(Sihanoukville, main port of Cambodia)
Indian foreign and strategic policies suffer from perennial weaknesses. One of them is the Indian government’s/MEA’s lack of what the great geopolitical theorist, Sir Halford Mackinder, called “the map reading habit of mind”. That’s why India’s foreign policy is usually bereft of a geopolitical frame and undergirding. Further, even when there is a glimmer of geostrategic understanding visible in a stance, it is voided by the tardiness in following up on policy initiatives. For example, the country’s “Look East” policy first enunciated by PM Narasimha Rao in the early 1990s remained just “looking” for some 30 years — a very long time for the policy to lose steam. Only in the last years of the Manmohan Singh regime did the pace pick up in this respect but fell short for want of boldness. Well into the Modi era, Vietnam and Indonesia, repeatedly pleaded for the Brahmos supersonic cruise missile but the invariably frightened Indian government didn’t get up the courage to sell it to them because of the fear of Chinese reaction. Indeed, there’s still some uncertainty about the Brahmos deal to Vietnam. But in his penultimate year in office (of his first term), Modi has finally mustered the vision to do something truly strategic for a change. He is fully into courting Cambodia. To wrench Cambodia and Laos out of China’s grasp would be to hit Beijing in the gut — because these two states constitute China’s soft under-belly.
Look at the map. Vietnam is viscerally anti-China and so are, in varying degrees, the other ASEAN states on the South China Sea. Land-bound Laos and Cambodia on the littoral are the exceptions. Cambodia is of particular importance to Beijing because of its frontage on the Gulf of Siam (Thailand). Without access to this frontage on the South China Sea , the Chinese Navy would have no friendly landfall anywhere in Southeast Asia in war time. It would make difficult sustained maritime operations by the Chinese Navy even in this sub-region — with Hainan as the nearest base. That’s why China has been so solicitous of the Cambodian strongman Hun Sen. Except now Hun Sen will stay on after the other regional leaders have departed to enjoy some special treatment — a State Visit just for him with all the pomp and ceremony Delhi can dial up to impress him. If the bait is half-way big and juicy enough he will bite because there’s almost palpable interest in Pnom-Penh to get out from under the Chinese tutelage. And if Cambodia is detached from China, Laos will come unstuck from China soon enough. Vientiane, like Pnom Penh, has played a canny game, balancing between the benefits of the ASEAN and its connection to the West and the offers of Chinese subsidies, investments and trade concessions that have kept his country above water.
It is significant that all the heads of state/government of the ASEAN agreed to be co-chief guests at the 2018 Republic Day celebrations, suggesting that there is now a collective consciousness among the ASEAN group about the perils of being in hock to China economically or being vulnerable, security-wise, to Beijing which plays with a heavy hand. India is avidly sought as the alternate power node that can also provide security and free up the policy options for all of them. It is an opportunity not to be missed. The likelihood, however, is that India will once again miss it. Because MEA’s delivery mechanism is faulty in the extreme — but that’s for another post!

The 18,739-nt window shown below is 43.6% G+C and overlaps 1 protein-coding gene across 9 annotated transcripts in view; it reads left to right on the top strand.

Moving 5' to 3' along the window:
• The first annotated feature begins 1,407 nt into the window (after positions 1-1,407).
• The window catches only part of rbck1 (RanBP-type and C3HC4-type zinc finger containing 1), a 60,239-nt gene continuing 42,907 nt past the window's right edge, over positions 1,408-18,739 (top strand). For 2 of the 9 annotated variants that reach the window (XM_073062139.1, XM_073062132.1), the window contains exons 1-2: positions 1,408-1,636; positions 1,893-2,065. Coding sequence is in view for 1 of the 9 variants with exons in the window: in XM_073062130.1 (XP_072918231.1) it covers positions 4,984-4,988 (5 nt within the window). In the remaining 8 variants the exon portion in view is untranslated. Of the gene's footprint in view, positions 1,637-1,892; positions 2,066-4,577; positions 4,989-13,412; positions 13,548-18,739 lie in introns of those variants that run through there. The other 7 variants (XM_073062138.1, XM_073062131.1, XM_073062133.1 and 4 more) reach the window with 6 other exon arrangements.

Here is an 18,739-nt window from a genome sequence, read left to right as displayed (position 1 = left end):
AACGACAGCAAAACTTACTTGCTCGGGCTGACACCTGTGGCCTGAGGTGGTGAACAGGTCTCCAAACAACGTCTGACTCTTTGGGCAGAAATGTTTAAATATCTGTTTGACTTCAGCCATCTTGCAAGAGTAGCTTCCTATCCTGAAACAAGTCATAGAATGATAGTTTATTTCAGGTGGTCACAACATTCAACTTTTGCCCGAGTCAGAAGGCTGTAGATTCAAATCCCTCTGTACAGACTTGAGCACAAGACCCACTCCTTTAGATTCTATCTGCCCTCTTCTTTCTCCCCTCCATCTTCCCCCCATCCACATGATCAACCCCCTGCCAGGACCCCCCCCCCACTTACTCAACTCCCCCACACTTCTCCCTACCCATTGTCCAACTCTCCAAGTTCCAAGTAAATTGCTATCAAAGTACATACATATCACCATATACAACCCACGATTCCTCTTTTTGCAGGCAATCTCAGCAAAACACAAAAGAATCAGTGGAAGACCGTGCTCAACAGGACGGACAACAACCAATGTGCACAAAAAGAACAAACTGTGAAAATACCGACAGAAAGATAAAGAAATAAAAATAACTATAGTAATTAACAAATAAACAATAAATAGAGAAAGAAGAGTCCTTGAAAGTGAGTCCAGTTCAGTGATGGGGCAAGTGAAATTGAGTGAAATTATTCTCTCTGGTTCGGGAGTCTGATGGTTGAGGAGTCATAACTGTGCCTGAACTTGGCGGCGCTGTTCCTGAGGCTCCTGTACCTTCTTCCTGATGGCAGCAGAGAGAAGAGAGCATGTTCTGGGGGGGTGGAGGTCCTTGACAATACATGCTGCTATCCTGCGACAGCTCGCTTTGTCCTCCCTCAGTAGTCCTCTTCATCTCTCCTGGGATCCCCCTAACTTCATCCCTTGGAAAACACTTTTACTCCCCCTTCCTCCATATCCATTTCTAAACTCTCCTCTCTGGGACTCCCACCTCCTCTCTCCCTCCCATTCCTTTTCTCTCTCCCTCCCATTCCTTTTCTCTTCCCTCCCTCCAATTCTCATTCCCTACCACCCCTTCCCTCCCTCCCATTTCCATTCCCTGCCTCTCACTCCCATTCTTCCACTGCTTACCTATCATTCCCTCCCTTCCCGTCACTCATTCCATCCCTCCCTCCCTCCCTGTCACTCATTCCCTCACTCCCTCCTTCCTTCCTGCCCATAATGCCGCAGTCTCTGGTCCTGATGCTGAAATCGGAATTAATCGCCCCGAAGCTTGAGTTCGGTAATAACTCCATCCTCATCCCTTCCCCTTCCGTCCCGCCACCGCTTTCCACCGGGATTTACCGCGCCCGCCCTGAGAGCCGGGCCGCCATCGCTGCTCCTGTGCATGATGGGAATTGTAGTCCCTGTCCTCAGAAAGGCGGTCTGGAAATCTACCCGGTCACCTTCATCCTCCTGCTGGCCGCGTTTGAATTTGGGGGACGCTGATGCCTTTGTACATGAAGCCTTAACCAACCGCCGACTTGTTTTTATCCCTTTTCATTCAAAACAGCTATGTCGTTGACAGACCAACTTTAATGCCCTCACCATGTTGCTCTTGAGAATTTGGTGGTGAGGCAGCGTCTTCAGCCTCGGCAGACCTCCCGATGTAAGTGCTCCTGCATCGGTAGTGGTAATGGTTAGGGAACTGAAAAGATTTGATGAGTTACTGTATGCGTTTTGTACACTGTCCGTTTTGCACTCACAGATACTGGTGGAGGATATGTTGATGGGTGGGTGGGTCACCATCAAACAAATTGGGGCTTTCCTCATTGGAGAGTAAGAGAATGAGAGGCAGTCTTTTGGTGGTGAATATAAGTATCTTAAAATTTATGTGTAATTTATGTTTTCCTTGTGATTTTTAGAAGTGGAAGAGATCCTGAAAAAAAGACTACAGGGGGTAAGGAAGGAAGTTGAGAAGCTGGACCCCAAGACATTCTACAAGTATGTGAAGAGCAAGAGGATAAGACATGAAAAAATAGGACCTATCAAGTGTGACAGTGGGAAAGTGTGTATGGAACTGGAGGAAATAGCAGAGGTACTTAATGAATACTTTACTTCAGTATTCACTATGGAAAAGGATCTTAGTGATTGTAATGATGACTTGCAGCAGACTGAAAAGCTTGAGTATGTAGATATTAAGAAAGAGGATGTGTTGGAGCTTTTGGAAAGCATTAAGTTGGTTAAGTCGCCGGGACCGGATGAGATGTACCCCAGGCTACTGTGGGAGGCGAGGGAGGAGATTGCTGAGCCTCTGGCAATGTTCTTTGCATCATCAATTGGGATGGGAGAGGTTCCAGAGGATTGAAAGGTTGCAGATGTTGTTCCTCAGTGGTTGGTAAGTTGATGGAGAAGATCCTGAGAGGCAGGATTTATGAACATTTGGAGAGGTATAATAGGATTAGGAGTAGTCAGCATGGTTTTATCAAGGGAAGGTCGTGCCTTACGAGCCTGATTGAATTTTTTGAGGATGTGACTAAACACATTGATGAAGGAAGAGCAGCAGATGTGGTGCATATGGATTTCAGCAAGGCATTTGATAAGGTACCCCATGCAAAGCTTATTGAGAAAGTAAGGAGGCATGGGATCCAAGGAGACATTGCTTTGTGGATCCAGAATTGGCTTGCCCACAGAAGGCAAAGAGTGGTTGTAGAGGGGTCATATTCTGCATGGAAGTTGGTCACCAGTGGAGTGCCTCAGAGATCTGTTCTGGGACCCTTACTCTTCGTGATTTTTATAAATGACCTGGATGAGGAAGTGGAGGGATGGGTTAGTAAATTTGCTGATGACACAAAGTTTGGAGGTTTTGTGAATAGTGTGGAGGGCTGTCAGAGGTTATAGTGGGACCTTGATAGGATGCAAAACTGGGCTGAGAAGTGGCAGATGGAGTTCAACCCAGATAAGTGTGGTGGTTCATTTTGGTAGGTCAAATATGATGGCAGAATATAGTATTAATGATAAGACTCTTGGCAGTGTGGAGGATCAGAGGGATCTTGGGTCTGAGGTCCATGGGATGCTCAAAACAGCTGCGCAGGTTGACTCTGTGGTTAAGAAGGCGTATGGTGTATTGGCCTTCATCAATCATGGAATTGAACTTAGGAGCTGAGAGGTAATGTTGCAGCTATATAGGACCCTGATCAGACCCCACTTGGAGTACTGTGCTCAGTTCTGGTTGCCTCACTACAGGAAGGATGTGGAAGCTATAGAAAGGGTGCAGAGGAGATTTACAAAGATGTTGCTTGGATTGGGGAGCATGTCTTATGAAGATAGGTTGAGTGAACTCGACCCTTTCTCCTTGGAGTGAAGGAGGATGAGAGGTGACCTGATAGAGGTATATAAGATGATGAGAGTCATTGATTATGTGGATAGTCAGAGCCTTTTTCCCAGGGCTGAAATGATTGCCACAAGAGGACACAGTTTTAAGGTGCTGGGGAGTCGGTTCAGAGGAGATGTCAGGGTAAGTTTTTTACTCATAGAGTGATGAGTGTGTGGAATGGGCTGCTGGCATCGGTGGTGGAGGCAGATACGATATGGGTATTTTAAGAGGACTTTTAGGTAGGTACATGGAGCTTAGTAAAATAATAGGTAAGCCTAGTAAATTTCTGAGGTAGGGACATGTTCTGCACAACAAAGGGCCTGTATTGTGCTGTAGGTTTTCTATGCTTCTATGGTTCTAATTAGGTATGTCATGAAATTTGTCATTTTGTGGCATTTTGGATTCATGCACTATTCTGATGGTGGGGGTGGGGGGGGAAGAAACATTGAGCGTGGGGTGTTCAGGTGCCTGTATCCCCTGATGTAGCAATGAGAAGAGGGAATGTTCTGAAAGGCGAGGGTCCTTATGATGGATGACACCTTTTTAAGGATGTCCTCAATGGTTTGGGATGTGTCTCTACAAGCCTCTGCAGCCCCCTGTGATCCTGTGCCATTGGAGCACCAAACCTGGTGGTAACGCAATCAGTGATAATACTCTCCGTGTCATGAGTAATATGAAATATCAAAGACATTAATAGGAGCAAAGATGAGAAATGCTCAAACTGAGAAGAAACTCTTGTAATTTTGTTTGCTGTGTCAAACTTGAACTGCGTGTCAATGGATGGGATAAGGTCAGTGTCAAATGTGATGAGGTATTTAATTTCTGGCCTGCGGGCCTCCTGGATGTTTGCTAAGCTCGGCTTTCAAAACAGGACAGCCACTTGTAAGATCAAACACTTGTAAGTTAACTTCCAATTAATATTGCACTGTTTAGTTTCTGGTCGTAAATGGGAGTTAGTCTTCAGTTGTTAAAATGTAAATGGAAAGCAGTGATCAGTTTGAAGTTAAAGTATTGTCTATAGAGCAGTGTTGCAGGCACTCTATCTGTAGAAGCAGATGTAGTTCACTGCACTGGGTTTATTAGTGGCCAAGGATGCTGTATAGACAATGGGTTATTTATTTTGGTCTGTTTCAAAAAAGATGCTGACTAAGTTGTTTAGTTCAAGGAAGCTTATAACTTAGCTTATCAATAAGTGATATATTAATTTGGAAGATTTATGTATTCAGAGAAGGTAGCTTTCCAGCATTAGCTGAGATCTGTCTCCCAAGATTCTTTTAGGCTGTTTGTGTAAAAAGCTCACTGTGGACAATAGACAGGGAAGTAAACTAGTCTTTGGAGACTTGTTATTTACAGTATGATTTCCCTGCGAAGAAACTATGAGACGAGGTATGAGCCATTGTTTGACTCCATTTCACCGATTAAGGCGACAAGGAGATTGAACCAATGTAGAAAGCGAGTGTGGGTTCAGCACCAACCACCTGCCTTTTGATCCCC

What can Modi offer Hun Sen and, by extension, to Thongloun Sisoulith of Laos? Assistance to restore the Angkor Wat Temple complex is an ongoing Indian programme, but it is old school, encompassed by Modi’s rhetoric of India’s civilizational reachout to Southeast Asia, etc, and lacks the bite. This approach in the 21st Century, moreover, has severe limitations. What Hun Sen will appreciate are things like a programme to modernize the Cambodian railways and roadways, and to help build east-west telecommunications connectivity, all of which can be subsumed under the ‘Ganga-Mekong’ Plan envisaged during Vajpayee’s time. This will have to be done at India’s cost, and which grant-in aid will be a worthwhile investment. Pnom-Penh could be afforded an additional $5 billion credit line to import capital goods from India — which will boost the country’s manufacturing sector and open a new market for it, with the understanding that these goods will be moved to- Cambodia on Indian bottoms, thereby giving a fillip to Indian shipping companies. And India should undertake to re-equip the Cambodian armed services and to train their select officers and JCOs on a regular basis at Indian military institutions here.
What Modi should ask for in return is the kind of logistics agreement India recently signed with Singapore that allows pre-positioning of naval and military stores and the use of the Sihanoukville port on the Bay of Kampong Som by the Indian Navy — the only deep water port in Cambodia and, use of the airport in the port area for use by Indian Air Force Su-30 fighter squadrons. It will be a deal that Hun Sen might readily agree to because it will principally show India’strategic intent, and lend him some breathing space vis a vis Beijing. And it will be reassuring to other ASEAN states, especially to Laos to the north. China will probably respond with increased aid, credit, etc. but it won’t overcome the desire of the Cambodians and Laotians to escape Beijing’s suffocating embrace.
By thus making the first cut on the Chinese umbilical to Southeast Asia, Delhi will signal its determination to counter China at every step and to establish an enduring Indian presence in these parts. Will Modi do any of this? His record does not hint that he will because, he says, he so hates doing anything disruptive.